Friends since childhood, William S Harley the designer and Arthur Davidson the fabricator had been nurturing an idea to build an outboard motor, to reach their favourite fishing spots. But two wheels soon prevailed over two reels... In 1903, Arthur’s father erected a 15ft x 10ft backyard shed that bore the painted legend HARLEY-DAVIDSON MOTOR CO and the foundations for a legend were in place.
The main new feature of the 1948 FL was the top half of its engine. The 73.73cu in (1208cc) motor had cylinder heads made of aluminium, making it lighter than the knucklehead. Its round ‘panhead’ valve covers were uncluttered in a way that matched the overall streamlining. More importantly, hydraulic valve lifters and internal oilways fed by a new oil pump meant that the engine ran cooler and more efficiently. The frame was stretched to accommodate the slightly taller motor within ‘wishbone’ bowed front downtubes.
A new hydraulic, telescopic front fork a year later ultimately bestowed the benefit of a model name for the FL: Hydra-Glide. It was the first time the factory had officially christened one of its products in this way. The new fork both looked and performed more smoothly than the springers it replaced. Dry weight of the 55 horsepower motorcycle now approached 600lb, built for comfort rather than speed with a maximum potential no more than 100mph. A left-foot gearchange became an option in 1952, the final year in which the smaller 61 cu in panhead motor was sold.
While the big cruisers had been growing heavier with each new model, the qualities of light weight, nimble handling and brisk acceleration had not been forgotten. The sudden popularity of British parallel twins had begun to show up the performance shortcomings of Harley’s big twins on the road and even on racetracks, Nortons winning at Daytona for four years in a row.
1952: sporting aspiration – 45K
The new unit-construction 45 K engine put out 30hp, just over half that of the big twins yet with two-thirds of their weight at 400lb. The Sports Model was, however, a genuinely thorough update in American motorcycle engineering terms. A single set of streamlined engine cases housed the clutch and four-speed gearbox. Clutch operation was by a lever on the left handlebar and gear selection was by right-foot lever. Four separate cams worked the valves. A new, lightweight frame with rear swingarm was endowed with hydraulic suspension at both ends. It looked sporty, but remained at heart a mildly tuned 45.32cu in (743cc) flathead. Its top speed of just 80mph and sluggardly acceleration didn’t worry riders of British parallel twins.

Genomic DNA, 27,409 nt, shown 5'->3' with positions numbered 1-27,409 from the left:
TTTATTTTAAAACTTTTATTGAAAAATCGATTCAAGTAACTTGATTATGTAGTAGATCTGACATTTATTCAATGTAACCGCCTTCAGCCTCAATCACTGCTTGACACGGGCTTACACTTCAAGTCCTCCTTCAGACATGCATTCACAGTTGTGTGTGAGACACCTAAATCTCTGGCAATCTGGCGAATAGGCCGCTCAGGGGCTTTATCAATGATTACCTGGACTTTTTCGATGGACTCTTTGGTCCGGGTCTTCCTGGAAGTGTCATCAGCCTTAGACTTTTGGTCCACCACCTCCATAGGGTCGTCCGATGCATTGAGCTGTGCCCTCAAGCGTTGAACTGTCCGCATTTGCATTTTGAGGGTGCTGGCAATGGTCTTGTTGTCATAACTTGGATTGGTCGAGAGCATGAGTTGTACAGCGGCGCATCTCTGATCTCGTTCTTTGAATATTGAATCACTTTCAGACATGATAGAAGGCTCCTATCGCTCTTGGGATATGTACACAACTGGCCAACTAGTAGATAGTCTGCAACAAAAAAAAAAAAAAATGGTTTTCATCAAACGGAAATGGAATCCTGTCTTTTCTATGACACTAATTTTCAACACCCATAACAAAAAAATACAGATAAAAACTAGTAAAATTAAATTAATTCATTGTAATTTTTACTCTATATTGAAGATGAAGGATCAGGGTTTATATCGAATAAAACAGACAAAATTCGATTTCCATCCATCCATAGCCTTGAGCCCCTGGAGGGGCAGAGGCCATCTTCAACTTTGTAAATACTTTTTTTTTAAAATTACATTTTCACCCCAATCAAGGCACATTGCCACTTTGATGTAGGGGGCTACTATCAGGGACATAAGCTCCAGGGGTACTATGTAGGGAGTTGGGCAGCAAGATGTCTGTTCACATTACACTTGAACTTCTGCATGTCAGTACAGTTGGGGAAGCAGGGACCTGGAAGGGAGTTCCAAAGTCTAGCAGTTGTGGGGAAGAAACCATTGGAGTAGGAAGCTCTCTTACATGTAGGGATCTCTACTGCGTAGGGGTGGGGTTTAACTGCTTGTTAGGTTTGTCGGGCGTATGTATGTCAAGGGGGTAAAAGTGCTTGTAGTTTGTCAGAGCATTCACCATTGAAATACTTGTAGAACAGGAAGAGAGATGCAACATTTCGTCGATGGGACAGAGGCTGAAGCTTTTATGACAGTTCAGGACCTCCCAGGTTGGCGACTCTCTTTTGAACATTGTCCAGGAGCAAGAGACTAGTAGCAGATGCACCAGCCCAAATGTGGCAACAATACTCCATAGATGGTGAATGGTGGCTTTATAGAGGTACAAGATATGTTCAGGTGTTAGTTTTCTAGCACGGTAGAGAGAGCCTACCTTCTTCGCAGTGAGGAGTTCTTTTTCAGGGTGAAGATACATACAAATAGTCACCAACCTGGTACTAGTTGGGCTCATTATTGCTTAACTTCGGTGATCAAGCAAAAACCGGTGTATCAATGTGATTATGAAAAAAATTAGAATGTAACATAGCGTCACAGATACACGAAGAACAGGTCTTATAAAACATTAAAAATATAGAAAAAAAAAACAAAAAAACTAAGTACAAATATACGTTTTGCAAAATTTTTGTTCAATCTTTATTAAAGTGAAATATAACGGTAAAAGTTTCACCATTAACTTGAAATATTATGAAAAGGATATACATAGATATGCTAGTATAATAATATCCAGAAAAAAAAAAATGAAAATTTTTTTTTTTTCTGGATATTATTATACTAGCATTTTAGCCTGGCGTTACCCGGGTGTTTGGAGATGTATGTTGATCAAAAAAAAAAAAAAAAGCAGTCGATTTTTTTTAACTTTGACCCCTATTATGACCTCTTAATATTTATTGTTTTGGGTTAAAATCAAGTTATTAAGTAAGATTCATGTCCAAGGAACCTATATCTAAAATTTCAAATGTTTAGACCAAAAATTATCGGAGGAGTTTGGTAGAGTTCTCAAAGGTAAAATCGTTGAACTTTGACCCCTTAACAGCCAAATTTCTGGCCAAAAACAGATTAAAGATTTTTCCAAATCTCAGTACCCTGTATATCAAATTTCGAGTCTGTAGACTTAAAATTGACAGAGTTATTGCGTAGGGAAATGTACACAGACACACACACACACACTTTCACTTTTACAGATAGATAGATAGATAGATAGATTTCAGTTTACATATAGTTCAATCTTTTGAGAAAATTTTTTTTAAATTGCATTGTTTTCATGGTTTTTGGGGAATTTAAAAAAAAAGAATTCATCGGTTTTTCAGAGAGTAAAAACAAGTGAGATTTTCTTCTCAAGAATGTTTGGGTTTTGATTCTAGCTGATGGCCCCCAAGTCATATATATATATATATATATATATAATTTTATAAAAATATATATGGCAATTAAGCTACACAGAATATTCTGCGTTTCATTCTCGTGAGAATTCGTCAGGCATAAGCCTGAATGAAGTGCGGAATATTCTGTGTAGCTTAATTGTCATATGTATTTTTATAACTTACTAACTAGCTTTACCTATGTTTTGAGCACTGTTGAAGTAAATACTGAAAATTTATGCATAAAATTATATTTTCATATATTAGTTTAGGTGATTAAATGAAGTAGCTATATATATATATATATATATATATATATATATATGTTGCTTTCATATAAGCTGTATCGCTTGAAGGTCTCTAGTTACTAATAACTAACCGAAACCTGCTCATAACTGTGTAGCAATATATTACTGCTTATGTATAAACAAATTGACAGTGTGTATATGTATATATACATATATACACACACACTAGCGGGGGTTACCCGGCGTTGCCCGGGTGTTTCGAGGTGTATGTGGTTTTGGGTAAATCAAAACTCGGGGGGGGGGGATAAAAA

The KH model of 1954 offered a longer stroke, giving 53.9cu in (883cc) and a claimed 38hp, along with a healthy increase in torque. Top speed rose to 95mph and acceleration improved to a respectable level, despite a 40lb weight increase. Its stripped-down racing cousin, the KR, had already won at Daytona and was set to enjoy a period of dominance on the track. Factory-tuned variants were offered to road riders a year later in the forms of the KHK and heavyweight panhead FLH.
1957: sports becomes Sportster
The ohv top end that defined the new Sportster XL model offered increases in compression ratio and valve sizes, but only delivered an additional two horsepower. Cast-iron heads and barrels contributed to a considerable 495lb weight. The Sportster’s power improved the following year, with larger valves and ports. Its gearbox was reinforced and oil seals improved to contain the extra power. An XLH offshoot got higher compression, but it was the all-terrain XLCH that finally set the streets on fire. Readily identified by its miniscule 1.9 gallon fuel tank (derived from the 125cc Model S lightweight, introduced in 1948) and overall stripped-down appearance, this scrambler was hailed as a hot rod to beat the British opposition away from the lights. The factory quickly realised this and offered the XLCH in road trim from 1959 onwards.
Also in 1955, the benefits of swingarm rear suspension were extended to the 74cu in FLH Hydra-Glide, now rechristened the Duo-Glide, along with a host of improvements. An electric starter in 1965 brought a new frame (to house a larger battery) and a new name: Electra-Glide.
1966: the Shovelhead arrives
Once again, Harley-Davidson updated an existing model, the Electra Glide, by grafting on a new top end. Basically a larger, aluminium version of the Sportster’s cylinder head design, ‘shovelhead’ motors gave an extra 5hp from 73.73cu in (1208cc) with 8:1 compression. This was enough to haul the 783lb FLH up to an unsteady 100mph, although 55mph cruising was its natural territory. The new top end was appreciably more oiltight and less fragile than its predecessors. It would be four more years, however, before the engine’s bottom end would be updated, with an alternator in the primary cases and contact points relocated to a crank-end cover.
A motorcycle sales boom had left the company under-funded and exposed to a hostile takeover bid, so it opted for an acquisition deal with the American Machine and Foundry Company (AMF) in 1969. New corporate values placed maximum emphasis on sales volumes and so the model range was drastically expanded by badge-engineering single-cylinder Aermacchi lightweights. Regrettably, this was at the expense of significant, visible V-twin developments. Quality control, too, was not all that it should be and the brand name, now sharing badge space with the AMF logo, gradually tarnished.
1970: all-conquering racer – XR 750